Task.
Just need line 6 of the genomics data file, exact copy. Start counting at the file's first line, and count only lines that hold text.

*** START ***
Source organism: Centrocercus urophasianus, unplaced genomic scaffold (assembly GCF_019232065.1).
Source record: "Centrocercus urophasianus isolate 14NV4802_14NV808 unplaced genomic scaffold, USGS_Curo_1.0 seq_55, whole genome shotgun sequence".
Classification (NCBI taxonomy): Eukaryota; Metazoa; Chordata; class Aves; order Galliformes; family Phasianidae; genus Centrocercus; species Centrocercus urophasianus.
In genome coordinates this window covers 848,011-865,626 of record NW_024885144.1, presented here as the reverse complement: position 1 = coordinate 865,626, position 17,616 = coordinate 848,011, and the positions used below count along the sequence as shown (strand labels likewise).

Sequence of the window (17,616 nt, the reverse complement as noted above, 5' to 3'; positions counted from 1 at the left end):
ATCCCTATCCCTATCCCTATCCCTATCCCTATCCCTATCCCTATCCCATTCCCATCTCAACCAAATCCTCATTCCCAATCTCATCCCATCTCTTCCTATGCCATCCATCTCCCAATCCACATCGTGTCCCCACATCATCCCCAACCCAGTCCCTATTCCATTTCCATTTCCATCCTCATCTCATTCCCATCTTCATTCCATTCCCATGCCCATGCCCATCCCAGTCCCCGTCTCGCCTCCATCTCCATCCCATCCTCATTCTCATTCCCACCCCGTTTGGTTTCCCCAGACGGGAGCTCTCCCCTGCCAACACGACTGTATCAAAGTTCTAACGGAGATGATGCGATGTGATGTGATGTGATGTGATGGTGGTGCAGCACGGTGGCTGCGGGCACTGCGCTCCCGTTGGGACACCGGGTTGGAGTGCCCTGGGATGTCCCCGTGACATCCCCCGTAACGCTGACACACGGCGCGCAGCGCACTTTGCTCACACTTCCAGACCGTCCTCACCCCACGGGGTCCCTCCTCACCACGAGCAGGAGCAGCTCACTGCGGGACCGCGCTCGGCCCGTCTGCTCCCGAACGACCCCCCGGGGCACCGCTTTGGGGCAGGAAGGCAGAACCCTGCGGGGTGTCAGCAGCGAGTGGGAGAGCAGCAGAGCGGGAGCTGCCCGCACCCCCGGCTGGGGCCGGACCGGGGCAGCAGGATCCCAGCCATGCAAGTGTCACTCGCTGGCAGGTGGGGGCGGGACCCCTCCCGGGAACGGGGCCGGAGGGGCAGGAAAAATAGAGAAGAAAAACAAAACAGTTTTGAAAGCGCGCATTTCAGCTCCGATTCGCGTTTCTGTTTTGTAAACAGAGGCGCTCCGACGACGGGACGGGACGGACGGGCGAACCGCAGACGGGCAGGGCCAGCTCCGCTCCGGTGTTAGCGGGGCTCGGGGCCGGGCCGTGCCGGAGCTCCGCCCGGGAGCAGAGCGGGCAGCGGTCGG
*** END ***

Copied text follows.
ATCCCTATCCCTATCCCTATCCCTATCCCTATCCCTATCCCTATCCCATTCCCATCTCAACCAAATCCTCATTCCCAATCTCATCCCATCTCTTCCTATGCCATCCATCTCCCAATCCACATCGTGTCCCCACATCATCCCCAACCCAGTCCCTATTCCATTTCCATTTCCATCCTCATCTCATTCCCATCTTCATTCCATTCCCATGCCCATGCCCATCCCAGTCCCCGTCTCGCCTCCATCTCCATCCCATCCTCATTCTCATTCCCACCCCGTTTGGTTTCCCCAGACGGGAGCTCTCCCCTGCCAACACGACTGTATCAAAGTTCTAACGGAGATGATGCGATGTGATGTGATGTGATGTGATGGTGGTGCAGCACGGTGGCTGCGGGCACTGCGCTCCCGTTGGGACACCGGGTTGGAGTGCCCTGGGATGTCCCCGTGACATCCCCCGTAACGCTGACACACGGCGCGCAGCGCACTTTGCTCACACTTCCAGACCGTCCTCACCCCACGGGGTCCCTCCTCACCACGAGCAGGAGCAGCTCACTGCGGGACCGCGCTCGGCCCGTCTGCTCCCGAACGACCCCCCGGGGCACCGCTTTGGGGCAGGAAGGCAGAACCCTGCGGGGTGTCAGCAGCGAGTGGGAGAGCAGCAGAGCGGGAGCTGCCCGCACCCCCGGCTGGGGCCGGACCGGGGCAGCAGGATCCCAGCCATGCAAGTGTCACTCGCTGGCAGGTGGGGGCGGGACCCCTCCCGGGAACGGGGCCGGAGGGGCAGGAAAAATAGAGAAGAAAAACAAAACAGTTTTGAAAGCGCGCATTTCAGCTCCGATTCGCGTTTCTGTTTTGTAAACAGAGGCGCTCCGACGACGGGACGGGACGGACGGGCGAACCGCAGACGGGCAGGGCCAGCTCCGCTCCGGTGTTAGCGGGGCTCGGGGCCGGGCCGTGCCGGAGCTCCGCCCGGGAGCAGAGCGGGCAGCGGTCGG